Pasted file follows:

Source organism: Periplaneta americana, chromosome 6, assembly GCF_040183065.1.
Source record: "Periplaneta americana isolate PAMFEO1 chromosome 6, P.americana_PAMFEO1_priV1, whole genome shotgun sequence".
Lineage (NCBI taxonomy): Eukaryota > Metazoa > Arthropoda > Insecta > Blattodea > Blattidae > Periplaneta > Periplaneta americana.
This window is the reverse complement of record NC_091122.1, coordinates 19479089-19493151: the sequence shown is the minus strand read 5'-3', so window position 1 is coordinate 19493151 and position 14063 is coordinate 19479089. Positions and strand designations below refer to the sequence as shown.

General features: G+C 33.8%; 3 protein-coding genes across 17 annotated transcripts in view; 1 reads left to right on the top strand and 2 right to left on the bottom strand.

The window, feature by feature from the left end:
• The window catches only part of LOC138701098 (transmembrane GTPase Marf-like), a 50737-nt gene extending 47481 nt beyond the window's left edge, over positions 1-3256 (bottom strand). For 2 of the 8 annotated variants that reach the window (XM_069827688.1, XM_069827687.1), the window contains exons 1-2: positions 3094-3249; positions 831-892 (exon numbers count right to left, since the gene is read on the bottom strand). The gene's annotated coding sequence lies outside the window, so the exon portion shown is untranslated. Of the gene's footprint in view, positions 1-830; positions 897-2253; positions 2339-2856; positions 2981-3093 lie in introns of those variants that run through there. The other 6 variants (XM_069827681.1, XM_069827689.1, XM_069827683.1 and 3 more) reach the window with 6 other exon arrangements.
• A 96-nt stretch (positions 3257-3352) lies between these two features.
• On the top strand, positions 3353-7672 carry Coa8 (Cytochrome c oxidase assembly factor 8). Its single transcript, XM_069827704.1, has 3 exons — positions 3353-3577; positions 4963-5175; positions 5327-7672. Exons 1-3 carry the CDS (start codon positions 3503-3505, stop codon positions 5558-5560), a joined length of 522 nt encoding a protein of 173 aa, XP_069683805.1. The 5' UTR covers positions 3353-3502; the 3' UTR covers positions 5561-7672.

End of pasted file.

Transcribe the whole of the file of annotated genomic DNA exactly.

Source organism: Periplaneta americana, chromosome 6, assembly GCF_040183065.1.
Source record: "Periplaneta americana isolate PAMFEO1 chromosome 6, P.americana_PAMFEO1_priV1, whole genome shotgun sequence".
Lineage (NCBI taxonomy): Eukaryota > Metazoa > Arthropoda > Insecta > Blattodea > Blattidae > Periplaneta > Periplaneta americana.
This window is the reverse complement of record NC_091122.1, coordinates 19479089-19493151: the sequence shown is the minus strand read 5'-3', so window position 1 is coordinate 19493151 and position 14063 is coordinate 19479089. Positions and strand designations below refer to the sequence as shown.

General features: G+C 33.8%; 3 protein-coding genes across 17 annotated transcripts in view; 1 reads left to right on the top strand and 2 right to left on the bottom strand.

The window, feature by feature from the left end:
• The window catches only part of LOC138701098 (transmembrane GTPase Marf-like), a 50737-nt gene extending 47481 nt beyond the window's left edge, over positions 1-3256 (bottom strand). For 2 of the 8 annotated variants that reach the window (XM_069827688.1, XM_069827687.1), the window contains exons 1-2: positions 3094-3249; positions 831-892 (exon numbers count right to left, since the gene is read on the bottom strand). The gene's annotated coding sequence lies outside the window, so the exon portion shown is untranslated. Of the gene's footprint in view, positions 1-830; positions 897-2253; positions 2339-2856; positions 2981-3093 lie in introns of those variants that run through there. The other 6 variants (XM_069827681.1, XM_069827689.1, XM_069827683.1 and 3 more) reach the window with 6 other exon arrangements.
• A 96-nt stretch (positions 3257-3352) lies between these two features.
• On the top strand, positions 3353-7672 carry Coa8 (Cytochrome c oxidase assembly factor 8). Its single transcript, XM_069827704.1, has 3 exons — positions 3353-3577; positions 4963-5175; positions 5327-7672. Exons 1-3 carry the CDS (start codon positions 3503-3505, stop codon positions 5558-5560), a joined length of 522 nt encoding a protein of 173 aa, XP_069683805.1. The 5' UTR covers positions 3353-3502; the 3' UTR covers positions 5561-7672.